Rensselaerville Town Board looking into formalization of park committee

Enterprise file photo — Michael Koff

Pre-pandemic: Kids play at Bayard Elsbree Memorial Park in Preston Hollow during Rensselaerville’s annual picnic, bringing together residents from all of the town’s hamlets.

RENSSELAERVILLE — When what is now known as Bayard Elsbree Memorial Park was conveyed to the town of Rensselaerville in 1997, it came with a mandate that the park, which is in the hamlet of Preston Hollow, be overseen by a committee made up of Preston Hollow residents. 

Rensselaerville’s attorney, William Ryan, advised the town board last week that, while there is a committee of such a nature in place, it should be formed by the town itself. 

Ryan had been asked to give his thoughts on who operates Bayard Elsbree Memorial Park after the park committee rejected the request of a local travel-baseball coach to use a ball field there for his team’s practice. The coach, Travis Myhre, brought the issue to the town supervisor, John Dolce, who was unsure what the town board’s role might be since the park is overseen by the park committee despite being under town ownership.

“My thought process on this is that the land is conveyed to the town, but there’s a park committee consisting of residents from Preston Hollow that have to oversee it,” Ryan said. “I think to avoid confrontation or argument, if you will, you should not relinquish the right or the obligation every year to consider appointing, as members of the committee, residents from Preston Hollow.”

He also explained that the committee should have bylaws that cover things like term lengths, term limits, and the number of members on the committee. 

Ryan said that, because the property is in the town’s name, “you as a town board must create the committee and give them the authority to create bylaws and term limits and the number of members on the committee. Otherwise, you’re going to get involved with running it, [and] the deed definitely doesn’t allow that.”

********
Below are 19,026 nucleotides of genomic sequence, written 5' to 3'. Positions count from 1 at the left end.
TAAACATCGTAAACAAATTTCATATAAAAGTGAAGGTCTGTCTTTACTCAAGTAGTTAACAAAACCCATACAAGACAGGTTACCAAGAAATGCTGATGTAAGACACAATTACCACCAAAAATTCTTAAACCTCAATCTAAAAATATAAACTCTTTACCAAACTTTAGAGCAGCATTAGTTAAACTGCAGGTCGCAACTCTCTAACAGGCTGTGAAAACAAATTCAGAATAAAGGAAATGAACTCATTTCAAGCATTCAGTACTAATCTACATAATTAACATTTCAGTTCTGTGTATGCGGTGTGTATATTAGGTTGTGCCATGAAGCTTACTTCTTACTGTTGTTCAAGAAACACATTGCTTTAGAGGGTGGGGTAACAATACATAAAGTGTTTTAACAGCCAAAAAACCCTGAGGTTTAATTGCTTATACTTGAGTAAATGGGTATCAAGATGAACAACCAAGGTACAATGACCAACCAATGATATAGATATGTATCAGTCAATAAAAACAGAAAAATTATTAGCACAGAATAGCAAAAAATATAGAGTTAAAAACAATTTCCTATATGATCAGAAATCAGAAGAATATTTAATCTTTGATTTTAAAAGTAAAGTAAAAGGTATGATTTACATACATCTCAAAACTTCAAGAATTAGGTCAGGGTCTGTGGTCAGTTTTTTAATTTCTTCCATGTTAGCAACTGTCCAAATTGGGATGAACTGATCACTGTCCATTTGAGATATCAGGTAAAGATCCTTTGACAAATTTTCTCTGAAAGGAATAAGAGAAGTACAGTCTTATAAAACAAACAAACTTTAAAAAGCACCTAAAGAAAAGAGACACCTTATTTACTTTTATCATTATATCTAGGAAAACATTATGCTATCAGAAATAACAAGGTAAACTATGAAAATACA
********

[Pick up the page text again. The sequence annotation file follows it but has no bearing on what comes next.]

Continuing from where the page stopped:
Councilman Brian Wood said that the committee may already have rules for itself, “but maybe we need to have a more definite appointment process where each year we appoint … a person for three years, we don’t worry about it until it comes up, and then every year, in January, we just appoint that person and stagger it or whatever.”

Wood also said that a more formal relationship between the town and the park committee would be mutually beneficial in that it “shows that we acknowledge the fact that we need a park committee … and then it releases us from any [park] issues because we can say, ‘Look, we have this park committee; that’s the committee that runs it, speak to them.’”

Wood said that he doesn’t think that “this is a contentious thing we’re looking at.”

The board, during the meeting discussion, was unsure about the composition of the park committee. Wood said that he believes there are “three or four” women who currently serve on the committee. 

“It’s an active committee with multiple people on it,” Wood said, contrasting it with committees in the area that are less engaged. “Usually in those cases around here, it’s one person doing all the work.” 

Dolce said he would follow up on the matter.

Preston Hollow Park Committee Chairwoman Valerie Lounsbury could not be reached by The Enterprise. 

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